In 1790, the United States issued $80 million in bonds in order to refinance Revolutionary War debt. This was the first major issuance of any kind of publicly traded security, and marked the birth of the United States Investment Market. Although the range of financial instruments available to us has expanded since then, the securities market has continued to capture the imagination of the American public.

The stock market is fascinating and intimidating place, and anyone can make money there-- provided they know what they're doing. Everyone has an opinion on what's right in the stock market, and that's why the hardest part of starting to invest is finding a good source of advice.

That's why we're here. Below you can find a variety of educational tools to start investing, including best books to read, stock market FAQs, and tips for beginners. Go ahead, learn about investing.

Why Do Stocks Go Up?

Why do Stocks Go Up?

Why do stocks go up? (We could as easily ask why they go down, but this is a more positive way of asking the question, and we like to be positive.) Read about why stocks go up, or view our infographic.

Apple PayAn Apple Pay Primer: The Future of Our Money and How to Take Advantage of It

There is something unsettling about the idea of Apple Pay. The issue isn’t electronic payment—we have become used to sending sensitive financial information over the Internet.

TimingHow Not to do Market Timing

An illustration.

Stock Picks

Consolidated Edison

For investors who rely on regular income from their investments, high-quality dividend payers are the best vehicle for maintaining a steady income during troubled times in the market.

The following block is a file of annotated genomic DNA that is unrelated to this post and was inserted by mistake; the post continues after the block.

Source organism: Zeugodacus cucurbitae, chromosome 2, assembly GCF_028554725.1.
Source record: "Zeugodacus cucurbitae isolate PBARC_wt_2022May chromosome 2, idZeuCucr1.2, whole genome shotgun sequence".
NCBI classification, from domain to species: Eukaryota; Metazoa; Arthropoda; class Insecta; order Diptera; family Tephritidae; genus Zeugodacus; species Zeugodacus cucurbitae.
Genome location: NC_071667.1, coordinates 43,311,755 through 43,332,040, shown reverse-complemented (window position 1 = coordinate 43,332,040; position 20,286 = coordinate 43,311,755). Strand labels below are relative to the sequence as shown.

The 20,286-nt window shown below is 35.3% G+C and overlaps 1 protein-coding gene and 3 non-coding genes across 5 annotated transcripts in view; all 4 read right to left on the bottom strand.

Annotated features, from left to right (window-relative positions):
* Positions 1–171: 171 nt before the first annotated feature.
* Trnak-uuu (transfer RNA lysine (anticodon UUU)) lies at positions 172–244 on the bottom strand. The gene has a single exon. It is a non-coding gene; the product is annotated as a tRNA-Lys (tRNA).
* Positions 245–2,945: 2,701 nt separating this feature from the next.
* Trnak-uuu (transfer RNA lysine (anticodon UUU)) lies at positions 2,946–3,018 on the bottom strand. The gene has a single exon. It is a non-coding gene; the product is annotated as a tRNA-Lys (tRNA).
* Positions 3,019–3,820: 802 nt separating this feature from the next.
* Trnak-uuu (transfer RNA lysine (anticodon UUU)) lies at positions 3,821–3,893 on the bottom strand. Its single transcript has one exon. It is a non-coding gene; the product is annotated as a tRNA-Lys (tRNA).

Dycom was recommended as the Top Pick in Cabot Top Ten Trader on September 8, and has run decisively into new high ground since then.


As a value investor, Apple shares are an irresistible bargain!

Cabot Wealth Advisory

Is Facebook the New Apple? (And Two IPOs to Watch)

By Michael Cintolo on October 08, 2015

As my boss likes to say, “Trends often last longer than anyone expects.” That’s very true. But it’s also true that, once a trend ends, it takes a long time for investors to come to terms with it. That’s true of both major market trends—it takes months for the general public to get bullish or bearish after a big turn, for instance—but it’s also true when it comes to individual stocks.Read More >

Have Solar Stocks Bottomed?

By Timothy Lutts on October 06, 2015

Recent weeks have brought an abnormally high number of days when the Dow gained or lost 200 or more points, as the overwhelming majority of stocks joined in the trend of the day. What do I think about this volatility, and what does it mean for the future?Read More >

The Problem with Hunches

By Paul Goodwin on October 05, 2015

Many people like to make decisions based on hunches; sometimes they’re called “educated guesses” and sometimes “feminine intuition.” And there’s some experimental support for the idea that snap judgments often prove quite sound.Read More >